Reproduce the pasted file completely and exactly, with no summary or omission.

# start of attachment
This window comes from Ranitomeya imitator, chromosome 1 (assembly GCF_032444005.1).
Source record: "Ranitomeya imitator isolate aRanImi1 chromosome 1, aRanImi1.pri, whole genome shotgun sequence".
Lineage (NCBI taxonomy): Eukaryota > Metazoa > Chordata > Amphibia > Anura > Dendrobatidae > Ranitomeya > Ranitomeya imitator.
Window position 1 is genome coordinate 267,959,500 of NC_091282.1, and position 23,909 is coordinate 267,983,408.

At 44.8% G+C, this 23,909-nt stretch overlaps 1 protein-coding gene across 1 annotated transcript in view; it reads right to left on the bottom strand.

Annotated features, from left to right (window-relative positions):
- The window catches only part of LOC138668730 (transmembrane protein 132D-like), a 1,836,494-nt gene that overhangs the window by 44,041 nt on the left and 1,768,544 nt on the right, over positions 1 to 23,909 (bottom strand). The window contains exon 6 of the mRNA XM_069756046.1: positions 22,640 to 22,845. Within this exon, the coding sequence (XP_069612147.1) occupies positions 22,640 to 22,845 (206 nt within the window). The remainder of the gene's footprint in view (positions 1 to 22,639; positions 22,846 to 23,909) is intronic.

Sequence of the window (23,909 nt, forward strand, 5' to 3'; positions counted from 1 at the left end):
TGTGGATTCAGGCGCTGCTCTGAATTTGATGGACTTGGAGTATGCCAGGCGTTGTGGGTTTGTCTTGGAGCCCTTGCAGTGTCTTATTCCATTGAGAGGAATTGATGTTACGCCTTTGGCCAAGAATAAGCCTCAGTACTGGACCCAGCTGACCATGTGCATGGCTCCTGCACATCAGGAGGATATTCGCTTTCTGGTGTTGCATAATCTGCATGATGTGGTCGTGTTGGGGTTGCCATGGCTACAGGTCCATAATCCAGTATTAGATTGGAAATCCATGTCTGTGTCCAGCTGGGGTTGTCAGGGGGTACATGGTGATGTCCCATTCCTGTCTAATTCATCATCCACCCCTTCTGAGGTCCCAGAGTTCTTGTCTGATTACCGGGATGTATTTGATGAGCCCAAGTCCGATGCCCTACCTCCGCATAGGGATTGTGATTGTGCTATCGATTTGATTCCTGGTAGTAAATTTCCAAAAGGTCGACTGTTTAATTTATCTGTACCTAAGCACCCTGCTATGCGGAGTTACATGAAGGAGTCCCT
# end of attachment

This window comes from Ranitomeya imitator, chromosome 1 (assembly GCF_032444005.1).
Source record: "Ranitomeya imitator isolate aRanImi1 chromosome 1, aRanImi1.pri, whole genome shotgun sequence".
Lineage (NCBI taxonomy): Eukaryota > Metazoa > Chordata > Amphibia > Anura > Dendrobatidae > Ranitomeya > Ranitomeya imitator.
Window position 1 is genome coordinate 267,959,500 of NC_091282.1, and position 23,909 is coordinate 267,983,408.

At 44.8% G+C, this 23,909-nt stretch overlaps 1 protein-coding gene across 1 annotated transcript in view; it reads right to left on the bottom strand.

Annotated features, from left to right (window-relative positions):
- The window catches only part of LOC138668730 (transmembrane protein 132D-like), a 1,836,494-nt gene that overhangs the window by 44,041 nt on the left and 1,768,544 nt on the right, over positions 1 to 23,909 (bottom strand). The window contains exon 6 of the mRNA XM_069756046.1: positions 22,640 to 22,845. Within this exon, the coding sequence (XP_069612147.1) occupies positions 22,640 to 22,845 (206 nt within the window). The remainder of the gene's footprint in view (positions 1 to 22,639; positions 22,846 to 23,909) is intronic.

Sequence of the window (23,909 nt, forward strand, 5' to 3'; positions counted from 1 at the left end):
TGTGGATTCAGGCGCTGCTCTGAATTTGATGGACTTGGAGTATGCCAGGCGTTGTGGGTTTGTCTTGGAGCCCTTGCAGTGTCTTATTCCATTGAGAGGAATTGATGTTACGCCTTTGGCCAAGAATAAGCCTCAGTACTGGACCCAGCTGACCATGTGCATGGCTCCTGCACATCAGGAGGATATTCGCTTTCTGGTGTTGCATAATCTGCATGATGTGGTCGTGTTGGGGTTGCCATGGCTACAGGTCCATAATCCAGTATTAGATTGGAAATCCATGTCTGTGTCCAGCTGGGGTTGTCAGGGGGTACATGGTGATGTCCCATTCCTGTCTAATTCATCATCCACCCCTTCTGAGGTCCCAGAGTTCTTGTCTGATTACCGGGATGTATTTGATGAGCCCAAGTCCGATGCCCTACCTCCGCATAGGGATTGTGATTGTGCTATCGATTTGATTCCTGGTAGTAAATTTCCAAAAGGTCGACTGTTTAATTTATCTGTACCTAAGCACCCTGCTATGCGGAGTTACATGAAGGAGTCCCT